A lot of us do things we normally wouldn’t when we drink, like bum a cigarette or send some ill-advised late night texts. But what about eating meat? Well, that might not seem like such a big deal, but if you’re a vegetarian, it’s kind of a problem. It’s sort of surprising then that a recent UK-based study has shown one-third of vegetarians eat meat when they’re drunk.
Now vegetarianism doesn’t really seem like something you stick to only when you feel like it. It’s kind of like being pregnant: you either are or you’re not. But according to data pulled from a 2003 survey, a lot of vegetarians are far from absolutist with their meat avoidance. In fact, the study shows that the average self-proclaimed vegetarian will eat one serving of meat per day.
Wait, what? What gives, drunken veg-heads?
Well, for one, as we already covered, most people do things they shouldn’t when they’re hammed. This is due in large part to the fact that alcohol impairs the cognitive processing skills needed to control impulses and hold ourselves to our general standards of inhibition. Also, it’s been shown that those who suppress rage will likely find it comes barreling out when they’re intoxicated. The same logic can likely be applied to other desires we suppress.
Okay, but why meat? Why wouldn’t these meat abstainers drunk-dial an ex or go streaking or something of the like? Most of us have probably known some pretty die-hard vegetarians who scoff at the very mention of eating a chicken sandwich, or sneer every time they walk past a steakhouse and mutter to themselves—or whoever is within earshot—that “meat is murder.”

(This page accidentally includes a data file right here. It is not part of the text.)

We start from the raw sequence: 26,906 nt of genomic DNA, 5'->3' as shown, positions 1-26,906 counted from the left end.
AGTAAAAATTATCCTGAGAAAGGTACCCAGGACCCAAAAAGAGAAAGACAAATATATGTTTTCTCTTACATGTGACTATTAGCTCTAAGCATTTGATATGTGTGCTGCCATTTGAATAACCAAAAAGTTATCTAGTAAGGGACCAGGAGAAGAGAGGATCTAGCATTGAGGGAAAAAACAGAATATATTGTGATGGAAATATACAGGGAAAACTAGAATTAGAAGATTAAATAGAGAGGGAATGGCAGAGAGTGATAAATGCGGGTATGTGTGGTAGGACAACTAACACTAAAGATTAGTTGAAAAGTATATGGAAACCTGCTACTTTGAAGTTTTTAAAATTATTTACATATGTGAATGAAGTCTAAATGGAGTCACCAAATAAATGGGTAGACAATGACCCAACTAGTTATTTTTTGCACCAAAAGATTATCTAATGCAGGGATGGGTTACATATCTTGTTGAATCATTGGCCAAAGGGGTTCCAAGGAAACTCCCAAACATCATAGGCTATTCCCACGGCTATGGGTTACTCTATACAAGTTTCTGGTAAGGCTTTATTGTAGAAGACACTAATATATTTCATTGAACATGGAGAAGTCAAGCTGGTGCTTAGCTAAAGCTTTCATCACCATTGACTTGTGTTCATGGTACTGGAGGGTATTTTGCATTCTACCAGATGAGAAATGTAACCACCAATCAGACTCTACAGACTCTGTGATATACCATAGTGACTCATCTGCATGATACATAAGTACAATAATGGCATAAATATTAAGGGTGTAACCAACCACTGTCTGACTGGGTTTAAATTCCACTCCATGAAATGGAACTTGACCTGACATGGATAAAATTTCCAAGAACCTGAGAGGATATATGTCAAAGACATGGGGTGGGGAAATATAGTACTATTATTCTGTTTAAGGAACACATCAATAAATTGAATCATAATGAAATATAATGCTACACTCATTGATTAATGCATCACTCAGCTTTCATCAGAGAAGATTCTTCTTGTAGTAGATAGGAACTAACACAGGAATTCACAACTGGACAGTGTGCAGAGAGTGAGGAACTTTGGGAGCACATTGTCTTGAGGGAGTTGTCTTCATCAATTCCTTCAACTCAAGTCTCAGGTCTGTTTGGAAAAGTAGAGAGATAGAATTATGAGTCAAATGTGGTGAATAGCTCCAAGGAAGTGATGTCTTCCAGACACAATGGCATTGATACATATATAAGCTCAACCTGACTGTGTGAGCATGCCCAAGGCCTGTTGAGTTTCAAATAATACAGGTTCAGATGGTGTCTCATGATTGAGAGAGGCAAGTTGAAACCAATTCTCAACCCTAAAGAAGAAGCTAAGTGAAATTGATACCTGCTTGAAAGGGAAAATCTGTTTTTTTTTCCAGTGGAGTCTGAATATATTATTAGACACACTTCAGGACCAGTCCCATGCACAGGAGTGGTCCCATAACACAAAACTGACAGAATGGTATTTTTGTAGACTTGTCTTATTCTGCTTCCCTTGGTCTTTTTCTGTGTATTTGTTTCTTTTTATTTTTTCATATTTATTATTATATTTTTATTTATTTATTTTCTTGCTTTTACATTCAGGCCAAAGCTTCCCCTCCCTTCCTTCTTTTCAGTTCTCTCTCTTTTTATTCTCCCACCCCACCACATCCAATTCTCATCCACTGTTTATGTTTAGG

Well, according to one social psychologist, most of the people who cheat on their non-meat-eating regimen after they’ve had a few drinks are likely vegetarian for health reasons, not moral ones. These are the people whose doctors have told them that not eating meat would benefit their overall health (be it cholesterol levels or what have you), but who actually still like eating it. They’re kind of in the same boat as people who are told to cut out junk food in order to lose weight—maybe they’ll do it, but odds are they won’t want to. That makes cheating much easier than it would be for a died-in-the-wool moralist vegetarian. Basically, the people who cheat actually want meat, as opposed to those who find it repulsive, physically or ethically.
And don’t forget the fact that we live in a meat-centric society. According to a 2013 study, the average American consumed 71.2 pounds of red meat (beef, veal, pork, and lamb) and 54.1 pounds of poultry. And while poultry consumption has gone up while that of red meat has decreased, meat is still very prevalent. So that gives rise to another possible explanation why vegetarians cave: loneliness. Maybe they want to feel a camaraderie, like they’re part of a community—a sensation which only increases when you’re three sheets to the wind.
So next time you’re having a few alcoholic bevvies, if you look over and find your alleged-veg friend gnawing on a rib or a chicken bone, maybe go easy. We all just want to feel like we belong.